The saying "charity begins at home" took on new meaning in the Upper School this year with the launch of its new Stewardship Program. The brainchild of Principal Steve McManus, who learned of a similar initiative at D.C.'s Sidwell Friends School, the program engages every 9th, 10th, 11th, and 12th grade student in a range of activities – from sports photographer and library/archives assistant to Middle School recess monitor and Community Garden steward – once every ten days per semester. Depending on the activity, students may serve anywhere from 15 to 70 minutes, and seniors get first pick of offerings.
Some activities are more popular than others. “Nobody liked cleaning the buses, so we sunsetted that,” said McManus, who notes that Dining Hall duty offered another inflection moment for many students. “It made them see their own mess in a different way and I think they started becoming more sensitive to cleaning up after themselves and more respectful of the housekeeping employees who do clean up after them, which was one of the goals of the program.”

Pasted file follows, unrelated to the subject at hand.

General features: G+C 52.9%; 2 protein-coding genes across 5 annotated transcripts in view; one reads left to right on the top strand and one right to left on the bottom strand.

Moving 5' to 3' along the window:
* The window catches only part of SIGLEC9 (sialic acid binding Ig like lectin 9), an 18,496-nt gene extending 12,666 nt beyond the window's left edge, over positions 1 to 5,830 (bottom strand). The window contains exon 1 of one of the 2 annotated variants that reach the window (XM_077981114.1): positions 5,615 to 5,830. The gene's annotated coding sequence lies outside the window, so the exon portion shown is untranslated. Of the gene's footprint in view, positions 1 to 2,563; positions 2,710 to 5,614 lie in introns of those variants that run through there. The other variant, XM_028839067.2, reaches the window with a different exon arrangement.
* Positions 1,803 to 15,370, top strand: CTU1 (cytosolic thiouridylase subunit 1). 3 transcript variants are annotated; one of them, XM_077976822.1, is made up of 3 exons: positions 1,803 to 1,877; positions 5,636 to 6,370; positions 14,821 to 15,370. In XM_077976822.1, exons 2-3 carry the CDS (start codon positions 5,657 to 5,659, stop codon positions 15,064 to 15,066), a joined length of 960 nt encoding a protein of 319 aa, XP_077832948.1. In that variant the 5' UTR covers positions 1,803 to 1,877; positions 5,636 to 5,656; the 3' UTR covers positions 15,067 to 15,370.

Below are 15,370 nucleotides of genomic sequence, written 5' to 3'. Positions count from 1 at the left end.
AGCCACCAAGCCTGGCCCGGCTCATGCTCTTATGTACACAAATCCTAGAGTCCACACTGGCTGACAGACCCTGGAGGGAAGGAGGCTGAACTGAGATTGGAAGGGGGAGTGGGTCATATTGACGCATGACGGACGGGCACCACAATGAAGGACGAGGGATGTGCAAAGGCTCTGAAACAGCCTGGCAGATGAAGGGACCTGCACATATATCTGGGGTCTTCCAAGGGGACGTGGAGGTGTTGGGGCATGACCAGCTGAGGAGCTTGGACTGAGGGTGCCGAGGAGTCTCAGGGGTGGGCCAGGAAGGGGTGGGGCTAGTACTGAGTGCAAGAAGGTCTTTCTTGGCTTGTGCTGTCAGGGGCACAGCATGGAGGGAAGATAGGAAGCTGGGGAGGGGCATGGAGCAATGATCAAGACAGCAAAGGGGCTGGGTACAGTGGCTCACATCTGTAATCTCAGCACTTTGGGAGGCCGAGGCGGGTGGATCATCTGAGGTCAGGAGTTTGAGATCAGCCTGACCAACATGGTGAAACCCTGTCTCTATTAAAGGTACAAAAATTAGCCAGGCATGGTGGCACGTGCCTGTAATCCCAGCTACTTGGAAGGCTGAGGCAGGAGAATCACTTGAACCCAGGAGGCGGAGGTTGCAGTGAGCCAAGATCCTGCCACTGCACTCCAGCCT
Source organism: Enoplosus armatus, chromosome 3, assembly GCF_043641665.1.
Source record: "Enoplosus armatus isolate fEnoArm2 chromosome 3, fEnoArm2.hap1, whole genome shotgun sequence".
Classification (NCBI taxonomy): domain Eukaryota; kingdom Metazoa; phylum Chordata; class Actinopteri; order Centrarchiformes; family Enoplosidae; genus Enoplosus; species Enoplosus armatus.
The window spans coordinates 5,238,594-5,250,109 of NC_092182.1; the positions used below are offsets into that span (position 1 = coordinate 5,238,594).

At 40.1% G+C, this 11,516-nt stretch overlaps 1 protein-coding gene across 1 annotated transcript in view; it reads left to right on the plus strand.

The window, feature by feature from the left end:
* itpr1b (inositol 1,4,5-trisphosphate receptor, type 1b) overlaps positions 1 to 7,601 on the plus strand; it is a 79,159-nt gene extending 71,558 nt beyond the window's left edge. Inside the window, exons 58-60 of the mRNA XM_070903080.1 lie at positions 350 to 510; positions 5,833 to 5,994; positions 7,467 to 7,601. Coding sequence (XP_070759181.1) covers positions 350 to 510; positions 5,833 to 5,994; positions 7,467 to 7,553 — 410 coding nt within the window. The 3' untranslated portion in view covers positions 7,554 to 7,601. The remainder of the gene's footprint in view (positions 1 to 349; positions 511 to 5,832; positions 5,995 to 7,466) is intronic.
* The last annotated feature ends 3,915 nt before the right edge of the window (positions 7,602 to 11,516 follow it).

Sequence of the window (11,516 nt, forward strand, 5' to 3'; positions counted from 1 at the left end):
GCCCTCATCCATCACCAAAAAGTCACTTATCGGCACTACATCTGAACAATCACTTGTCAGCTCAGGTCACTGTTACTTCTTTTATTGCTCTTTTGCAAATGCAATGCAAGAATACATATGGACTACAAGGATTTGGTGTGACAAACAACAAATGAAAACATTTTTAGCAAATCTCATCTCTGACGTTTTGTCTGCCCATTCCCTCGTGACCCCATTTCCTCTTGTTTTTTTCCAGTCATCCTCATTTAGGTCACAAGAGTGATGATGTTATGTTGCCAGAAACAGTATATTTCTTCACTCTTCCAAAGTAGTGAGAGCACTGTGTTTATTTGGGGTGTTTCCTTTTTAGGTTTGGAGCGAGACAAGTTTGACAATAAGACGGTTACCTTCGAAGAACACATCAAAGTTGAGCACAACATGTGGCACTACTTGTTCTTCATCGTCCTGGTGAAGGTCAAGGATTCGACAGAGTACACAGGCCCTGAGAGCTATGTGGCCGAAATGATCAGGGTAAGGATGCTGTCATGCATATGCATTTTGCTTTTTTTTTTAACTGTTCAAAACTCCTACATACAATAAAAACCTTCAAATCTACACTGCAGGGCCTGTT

Students initially expressed concern that their newly assigned stewardship duties would cut into their school work and club activities but that has largely not been the case, according to McManus, who says that some students have included their stewardship experiences on summer job applications. “I have served as a reference for kids who have assisted Ms. Wilmoth in the Upper School Office. This is actually relevant work.” While he doesn’t see students “skipping off to do Dining Hall duty,” McManus and his Upper School colleagues view the addition to the school day as a positive experience. “it’s as if it has always existed. It has become an expectation. The students understand and they do it.”